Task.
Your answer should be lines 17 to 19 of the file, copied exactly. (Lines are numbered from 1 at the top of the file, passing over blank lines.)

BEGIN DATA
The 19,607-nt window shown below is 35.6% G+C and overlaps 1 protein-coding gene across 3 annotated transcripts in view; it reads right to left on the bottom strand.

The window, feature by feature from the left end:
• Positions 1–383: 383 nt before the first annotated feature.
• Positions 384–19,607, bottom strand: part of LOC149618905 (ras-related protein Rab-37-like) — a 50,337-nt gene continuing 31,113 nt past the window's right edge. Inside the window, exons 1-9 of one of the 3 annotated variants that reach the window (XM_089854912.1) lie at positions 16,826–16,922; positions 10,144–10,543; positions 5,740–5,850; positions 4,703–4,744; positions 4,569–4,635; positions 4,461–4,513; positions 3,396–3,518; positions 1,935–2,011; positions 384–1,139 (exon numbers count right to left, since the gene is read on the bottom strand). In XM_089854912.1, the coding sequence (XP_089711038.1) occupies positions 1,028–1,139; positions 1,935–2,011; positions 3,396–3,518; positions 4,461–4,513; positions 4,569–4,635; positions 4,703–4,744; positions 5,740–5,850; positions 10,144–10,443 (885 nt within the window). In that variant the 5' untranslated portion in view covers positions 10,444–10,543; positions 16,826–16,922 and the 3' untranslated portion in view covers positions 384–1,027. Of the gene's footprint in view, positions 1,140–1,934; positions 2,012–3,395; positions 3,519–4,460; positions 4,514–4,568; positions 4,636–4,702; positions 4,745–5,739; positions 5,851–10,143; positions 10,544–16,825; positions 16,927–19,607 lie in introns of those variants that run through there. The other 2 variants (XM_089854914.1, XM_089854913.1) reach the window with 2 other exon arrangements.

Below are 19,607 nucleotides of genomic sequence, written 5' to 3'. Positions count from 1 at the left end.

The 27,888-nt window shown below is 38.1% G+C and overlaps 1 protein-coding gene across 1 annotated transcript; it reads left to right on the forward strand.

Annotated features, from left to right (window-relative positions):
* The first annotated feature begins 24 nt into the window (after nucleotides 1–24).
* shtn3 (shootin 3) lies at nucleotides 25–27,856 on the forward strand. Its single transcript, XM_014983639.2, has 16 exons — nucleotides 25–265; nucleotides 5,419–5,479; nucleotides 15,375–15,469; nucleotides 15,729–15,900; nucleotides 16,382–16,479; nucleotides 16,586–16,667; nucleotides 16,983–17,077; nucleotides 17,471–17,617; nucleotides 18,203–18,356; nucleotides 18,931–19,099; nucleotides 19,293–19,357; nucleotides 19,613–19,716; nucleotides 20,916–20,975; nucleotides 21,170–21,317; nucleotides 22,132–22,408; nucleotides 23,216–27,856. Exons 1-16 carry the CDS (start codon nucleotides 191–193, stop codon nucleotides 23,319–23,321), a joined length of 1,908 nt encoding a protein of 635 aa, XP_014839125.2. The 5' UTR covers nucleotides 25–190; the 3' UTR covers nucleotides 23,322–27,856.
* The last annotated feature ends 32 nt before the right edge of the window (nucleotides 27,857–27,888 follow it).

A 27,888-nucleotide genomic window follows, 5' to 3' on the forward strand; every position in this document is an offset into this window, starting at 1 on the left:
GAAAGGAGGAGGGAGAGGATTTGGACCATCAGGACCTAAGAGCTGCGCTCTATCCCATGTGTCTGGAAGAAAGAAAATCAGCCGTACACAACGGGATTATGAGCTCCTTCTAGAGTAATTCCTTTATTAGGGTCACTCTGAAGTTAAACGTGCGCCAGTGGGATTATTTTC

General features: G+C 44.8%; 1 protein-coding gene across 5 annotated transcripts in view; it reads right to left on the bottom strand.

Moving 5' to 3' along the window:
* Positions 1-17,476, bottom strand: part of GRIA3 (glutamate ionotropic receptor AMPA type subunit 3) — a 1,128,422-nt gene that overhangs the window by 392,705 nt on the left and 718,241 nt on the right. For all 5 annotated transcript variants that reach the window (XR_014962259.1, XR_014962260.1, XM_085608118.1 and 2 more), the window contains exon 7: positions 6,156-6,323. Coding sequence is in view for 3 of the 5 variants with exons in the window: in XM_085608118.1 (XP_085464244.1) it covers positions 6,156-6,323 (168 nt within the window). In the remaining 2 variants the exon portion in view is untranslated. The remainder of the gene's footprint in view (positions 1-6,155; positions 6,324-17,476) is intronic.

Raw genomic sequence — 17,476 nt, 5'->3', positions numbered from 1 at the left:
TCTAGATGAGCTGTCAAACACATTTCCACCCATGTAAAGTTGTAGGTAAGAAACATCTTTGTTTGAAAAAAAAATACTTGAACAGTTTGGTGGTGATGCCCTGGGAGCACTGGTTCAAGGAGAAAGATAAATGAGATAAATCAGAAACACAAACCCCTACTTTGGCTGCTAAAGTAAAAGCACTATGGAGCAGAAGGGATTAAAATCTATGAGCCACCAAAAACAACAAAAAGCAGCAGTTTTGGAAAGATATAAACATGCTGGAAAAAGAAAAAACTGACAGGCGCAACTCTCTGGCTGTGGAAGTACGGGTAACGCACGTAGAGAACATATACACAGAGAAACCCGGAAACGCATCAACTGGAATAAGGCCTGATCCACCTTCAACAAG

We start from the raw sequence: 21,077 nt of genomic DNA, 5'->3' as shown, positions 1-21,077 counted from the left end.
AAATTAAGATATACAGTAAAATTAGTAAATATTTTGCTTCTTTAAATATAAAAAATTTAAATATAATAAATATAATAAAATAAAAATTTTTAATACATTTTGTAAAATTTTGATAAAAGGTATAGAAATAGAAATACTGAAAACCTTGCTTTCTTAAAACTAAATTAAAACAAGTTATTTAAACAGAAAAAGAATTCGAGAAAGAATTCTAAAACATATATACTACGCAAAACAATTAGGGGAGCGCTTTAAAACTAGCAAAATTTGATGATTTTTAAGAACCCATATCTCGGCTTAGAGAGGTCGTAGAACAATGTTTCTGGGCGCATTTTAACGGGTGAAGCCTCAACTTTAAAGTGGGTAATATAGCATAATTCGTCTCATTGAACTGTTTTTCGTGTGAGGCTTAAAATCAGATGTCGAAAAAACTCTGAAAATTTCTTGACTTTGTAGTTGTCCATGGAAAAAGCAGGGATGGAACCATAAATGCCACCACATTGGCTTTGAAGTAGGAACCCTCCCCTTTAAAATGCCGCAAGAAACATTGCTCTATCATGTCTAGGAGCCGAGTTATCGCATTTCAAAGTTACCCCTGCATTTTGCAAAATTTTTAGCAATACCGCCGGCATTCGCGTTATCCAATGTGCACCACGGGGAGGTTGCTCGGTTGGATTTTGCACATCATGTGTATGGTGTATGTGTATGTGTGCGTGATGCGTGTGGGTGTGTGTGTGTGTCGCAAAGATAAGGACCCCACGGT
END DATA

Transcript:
TCTAGATGAGCTGTCAAACACATTTCCACCCATGTAAAGTTGTAGGTAAGAAACATCTTTGTTTGAAAAAAAAATACTTGAACAGTTTGGTGGTGATGCCCTGGGAGCACTGGTTCAAGGAGAAAGATAAATGAGATAAATCAGAAACACAAACCCCTACTTTGGCTGCTAAAGTAAAAGCACTATGGAGCAGAAGGGATTAAAATCTATGAGCCACCAAAAACAACAAAAAGCAGCAGTTTTGGAAAGATATAAACATGCTGGAAAAAGAAAAAACTGACAGGCGCAACTCTCTGGCTGTGGAAGTACGGGTAACGCACGTAGAGAACATATACACAGAGAAACCCGGAAACGCATCAACTGGAATAAGGCCTGATCCACCTTCAACAAG

We start from the raw sequence: 21,077 nt of genomic DNA, 5'->3' as shown, positions 1-21,077 counted from the left end.
AAATTAAGATATACAGTAAAATTAGTAAATATTTTGCTTCTTTAAATATAAAAAATTTAAATATAATAAATATAATAAAATAAAAATTTTTAATACATTTTGTAAAATTTTGATAAAAGGTATAGAAATAGAAATACTGAAAACCTTGCTTTCTTAAAACTAAATTAAAACAAGTTATTTAAACAGAAAAAGAATTCGAGAAAGAATTCTAAAACATATATACTACGCAAAACAATTAGGGGAGCGCTTTAAAACTAGCAAAATTTGATGATTTTTAAGAACCCATATCTCGGCTTAGAGAGGTCGTAGAACAATGTTTCTGGGCGCATTTTAACGGGTGAAGCCTCAACTTTAAAGTGGGTAATATAGCATAATTCGTCTCATTGAACTGTTTTTCGTGTGAGGCTTAAAATCAGATGTCGAAAAAACTCTGAAAATTTCTTGACTTTGTAGTTGTCCATGGAAAAAGCAGGGATGGAACCATAAATGCCACCACATTGGCTTTGAAGTAGGAACCCTCCCCTTTAAAATGCCGCAAGAAACATTGCTCTATCATGTCTAGGAGCCGAGTTATCGCATTTCAAAGTTACCCCTGCATTTTGCAAAATTTTTAGCAATACCGCCGGCATTCGCGTTATCCAATGTGCACCACGGGGAGGTTGCTCGGTTGGATTTTGCACATCATGTGTATGGTGTATGTGTATGTGTGCGTGATGCGTGTGGGTGTGTGTGTGTGTCGCAAAGATAAGGACCCCACGGT